Mardy Oeming, good Samaritan

Mardy Oeming, good Samaritan

Sunday, January 9, 2000

SUE WHITE
THE SAGINAW NEWS

A recent visitor told Mardy Oeming, "I couldn't stand your lifestyle; your house is like a global bus station!"

The 74-year-old retired English teacher could only laugh. It's true, but she wouldn't have it any other way.

"Mardy is a yes person, a generous yes person," said Annie Ransford of Caro, who 20 years ago was the glad recipient of one of Oeming's Theodore Roethke tours.

"Mardy didn't know me (then) but still she gave half a day of her time," Ransford said. "Mardy delights in living and loves the variety of experiences and people she encounters.

"Mardy is always giving herself away; she's a good Samaritan who lives her faith and joy every day."

It is Oeming's giving spirit, witnessed by friends she's made around the world, that led The Saginaw News to select her as one of five 1999 Saginawians of the Year.

Ransford later came under Oeming's wing as a newcomer to the Saginaw Valley State

University faculty.

Oeming, who taught English and the humanities for 25 years at SVSU, recently dusted off the Roethke tour when a professor visiting from Turkey told her he's a fan of the late Saginaw poet.

Although slowed by failing health, she still finds opportunities to encourage world unity and other tenets of her Bahai faith.

"I came to Saginaw in 1946, after I married a Saginaw man," Oeming said. "We met while we were students at the University of Michigan, but even before I knew Joe, I had told my family in Chicago that I was going to school there so I could marry someone from Michigan and live there."

She became active in the local arts scene, and her Roethke tours evolved through the Friday Book Club's Evening with Roethke group and its Theodore Roethke Memorial Poetry Award.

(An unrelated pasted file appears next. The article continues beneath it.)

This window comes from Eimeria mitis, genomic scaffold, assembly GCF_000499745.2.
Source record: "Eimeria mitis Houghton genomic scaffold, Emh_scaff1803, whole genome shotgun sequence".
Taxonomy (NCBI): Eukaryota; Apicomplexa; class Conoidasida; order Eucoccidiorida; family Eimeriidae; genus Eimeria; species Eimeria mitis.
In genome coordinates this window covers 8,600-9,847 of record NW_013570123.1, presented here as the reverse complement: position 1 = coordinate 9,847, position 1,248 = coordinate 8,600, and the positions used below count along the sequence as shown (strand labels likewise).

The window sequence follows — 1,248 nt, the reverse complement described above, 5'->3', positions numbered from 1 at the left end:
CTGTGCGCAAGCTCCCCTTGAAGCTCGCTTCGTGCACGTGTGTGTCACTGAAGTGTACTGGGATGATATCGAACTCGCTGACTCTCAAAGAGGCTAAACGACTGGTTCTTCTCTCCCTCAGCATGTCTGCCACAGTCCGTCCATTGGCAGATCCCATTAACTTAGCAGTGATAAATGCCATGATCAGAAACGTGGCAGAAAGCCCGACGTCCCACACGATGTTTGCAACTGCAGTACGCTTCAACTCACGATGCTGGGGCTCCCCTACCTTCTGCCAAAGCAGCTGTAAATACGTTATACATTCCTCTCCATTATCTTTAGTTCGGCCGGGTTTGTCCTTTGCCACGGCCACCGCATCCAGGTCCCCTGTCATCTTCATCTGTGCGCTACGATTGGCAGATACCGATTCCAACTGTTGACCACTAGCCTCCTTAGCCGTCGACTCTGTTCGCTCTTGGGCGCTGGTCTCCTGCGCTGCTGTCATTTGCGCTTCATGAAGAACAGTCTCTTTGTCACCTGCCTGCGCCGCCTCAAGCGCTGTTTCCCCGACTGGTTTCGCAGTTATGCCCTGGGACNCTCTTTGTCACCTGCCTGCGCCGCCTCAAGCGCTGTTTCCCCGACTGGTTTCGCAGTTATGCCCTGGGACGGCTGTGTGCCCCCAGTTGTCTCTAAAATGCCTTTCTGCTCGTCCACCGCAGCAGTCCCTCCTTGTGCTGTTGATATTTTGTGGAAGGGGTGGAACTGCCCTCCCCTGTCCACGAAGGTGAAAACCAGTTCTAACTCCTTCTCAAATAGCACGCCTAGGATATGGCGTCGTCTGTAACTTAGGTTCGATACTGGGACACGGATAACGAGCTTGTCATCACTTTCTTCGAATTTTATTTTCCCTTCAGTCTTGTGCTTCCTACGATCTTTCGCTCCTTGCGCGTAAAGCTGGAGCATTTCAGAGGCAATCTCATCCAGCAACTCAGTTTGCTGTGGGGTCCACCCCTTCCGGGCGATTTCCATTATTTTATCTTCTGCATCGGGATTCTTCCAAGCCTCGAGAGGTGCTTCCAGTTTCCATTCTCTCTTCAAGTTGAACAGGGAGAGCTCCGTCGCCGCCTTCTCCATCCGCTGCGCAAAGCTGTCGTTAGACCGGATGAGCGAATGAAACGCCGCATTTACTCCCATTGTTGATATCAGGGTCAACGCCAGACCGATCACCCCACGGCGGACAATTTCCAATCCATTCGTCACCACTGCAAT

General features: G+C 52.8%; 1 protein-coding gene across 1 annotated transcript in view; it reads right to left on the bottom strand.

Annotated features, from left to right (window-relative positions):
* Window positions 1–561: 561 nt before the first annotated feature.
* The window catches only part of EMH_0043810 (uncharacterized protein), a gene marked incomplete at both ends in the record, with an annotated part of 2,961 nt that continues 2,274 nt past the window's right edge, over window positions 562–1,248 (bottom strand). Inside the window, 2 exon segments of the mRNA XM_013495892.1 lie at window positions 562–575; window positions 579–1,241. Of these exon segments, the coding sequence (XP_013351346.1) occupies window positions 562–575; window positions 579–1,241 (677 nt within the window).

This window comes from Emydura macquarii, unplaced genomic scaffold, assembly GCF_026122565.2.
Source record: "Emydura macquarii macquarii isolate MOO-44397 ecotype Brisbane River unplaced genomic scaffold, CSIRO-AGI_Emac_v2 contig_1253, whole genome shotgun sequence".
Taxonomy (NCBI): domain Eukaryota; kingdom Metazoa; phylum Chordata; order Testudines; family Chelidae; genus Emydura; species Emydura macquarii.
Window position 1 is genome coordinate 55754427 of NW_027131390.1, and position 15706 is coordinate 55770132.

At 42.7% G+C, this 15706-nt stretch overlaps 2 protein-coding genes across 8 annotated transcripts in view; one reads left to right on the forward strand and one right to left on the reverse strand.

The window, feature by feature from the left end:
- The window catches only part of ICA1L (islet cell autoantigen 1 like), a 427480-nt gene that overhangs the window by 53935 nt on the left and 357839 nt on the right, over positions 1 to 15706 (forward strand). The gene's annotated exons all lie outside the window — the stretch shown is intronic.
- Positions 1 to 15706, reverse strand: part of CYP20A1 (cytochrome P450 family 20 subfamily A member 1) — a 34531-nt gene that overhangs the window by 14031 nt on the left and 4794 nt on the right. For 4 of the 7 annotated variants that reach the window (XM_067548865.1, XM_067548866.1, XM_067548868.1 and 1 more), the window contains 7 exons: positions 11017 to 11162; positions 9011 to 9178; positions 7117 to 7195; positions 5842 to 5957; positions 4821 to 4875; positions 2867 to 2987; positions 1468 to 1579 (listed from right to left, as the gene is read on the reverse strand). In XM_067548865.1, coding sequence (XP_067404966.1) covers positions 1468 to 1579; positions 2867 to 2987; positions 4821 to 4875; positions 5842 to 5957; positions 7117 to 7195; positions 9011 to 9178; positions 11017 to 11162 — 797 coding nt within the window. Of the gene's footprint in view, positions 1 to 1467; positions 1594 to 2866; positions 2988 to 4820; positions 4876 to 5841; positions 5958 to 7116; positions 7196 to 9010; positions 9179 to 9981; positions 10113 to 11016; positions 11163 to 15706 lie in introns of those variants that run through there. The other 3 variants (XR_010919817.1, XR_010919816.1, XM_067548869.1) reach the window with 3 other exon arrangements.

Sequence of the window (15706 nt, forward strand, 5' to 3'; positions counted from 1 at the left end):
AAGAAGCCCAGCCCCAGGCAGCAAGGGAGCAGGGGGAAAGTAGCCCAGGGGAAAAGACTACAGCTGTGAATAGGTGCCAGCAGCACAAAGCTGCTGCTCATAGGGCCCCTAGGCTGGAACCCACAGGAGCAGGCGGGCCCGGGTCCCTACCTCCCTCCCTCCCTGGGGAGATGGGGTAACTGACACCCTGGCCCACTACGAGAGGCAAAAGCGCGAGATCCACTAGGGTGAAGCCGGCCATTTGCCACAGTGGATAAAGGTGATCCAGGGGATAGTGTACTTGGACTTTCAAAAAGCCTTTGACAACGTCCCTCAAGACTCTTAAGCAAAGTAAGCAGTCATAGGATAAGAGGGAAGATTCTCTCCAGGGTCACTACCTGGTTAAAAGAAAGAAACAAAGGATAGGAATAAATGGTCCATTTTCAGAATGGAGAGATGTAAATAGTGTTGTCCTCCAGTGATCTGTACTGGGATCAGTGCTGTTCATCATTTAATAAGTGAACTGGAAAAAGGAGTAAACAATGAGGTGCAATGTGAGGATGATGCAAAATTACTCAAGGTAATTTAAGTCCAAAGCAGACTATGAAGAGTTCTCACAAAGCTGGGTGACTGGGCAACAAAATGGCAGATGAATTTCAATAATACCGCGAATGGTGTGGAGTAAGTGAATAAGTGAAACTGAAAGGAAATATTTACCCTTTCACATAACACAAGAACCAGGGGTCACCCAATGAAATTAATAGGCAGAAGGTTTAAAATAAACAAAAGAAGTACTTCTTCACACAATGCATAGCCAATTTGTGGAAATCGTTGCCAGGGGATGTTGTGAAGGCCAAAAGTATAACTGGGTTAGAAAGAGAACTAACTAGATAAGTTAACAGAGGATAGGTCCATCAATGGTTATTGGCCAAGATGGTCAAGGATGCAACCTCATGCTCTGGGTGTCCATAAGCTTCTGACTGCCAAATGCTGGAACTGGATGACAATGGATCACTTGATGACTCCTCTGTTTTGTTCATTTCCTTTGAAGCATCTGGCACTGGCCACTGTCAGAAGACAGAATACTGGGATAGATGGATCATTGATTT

"Some of the best-known poets of the 1950s and 1960s were coming to Saginaw for the award, and in 1967, I was sent to the airport to pick up Stanley Kunitz," Oeming remembered.

"It was shortly after Roethke's death, and he told me, 'I want to visit Ted's grave.' That was the beginning of the tour."

While it bothered Oeming that Roethke's hometown didn't appreciate his talents, her own focus was on a global community. She and her husband, Joe, who died in 1988, visited 72 countries, taught at the school run by Oeming's sister in Tapachula, Mexico, and hosted a number of exchange students.

They also raised four children: Jay, a nurse living at home; Joe Jr., a sheriff's deputy in Saginaw County; Julie Oeming Badiee, an art professor at Western Maryland College; and Jeffrey, a high school teacher in Maryland.

These days Oeming is housing a SVSU student in her home, on Mershon near Weiss. When his computer studies tied up the phone line, she simply added a second one.

Oeming embraced the Bahai faith in 1970, drawn by its unity of religion and race, and then used it as a springboard to give fireside chats in her home, panel discussions at Saginaw churches and other events geared toward harmonious relationships.

She's keeping busy by helping to refurbish Roethke's former home at 1805 Gratiot, reading her poetry at the Red Eye coffeehouse on North Hamilton in Old Saginaw City and teaching creative writing to seniors through a program at Saint Mary's hospital.


©Copyright 2000, The Saginaw News
Original Story

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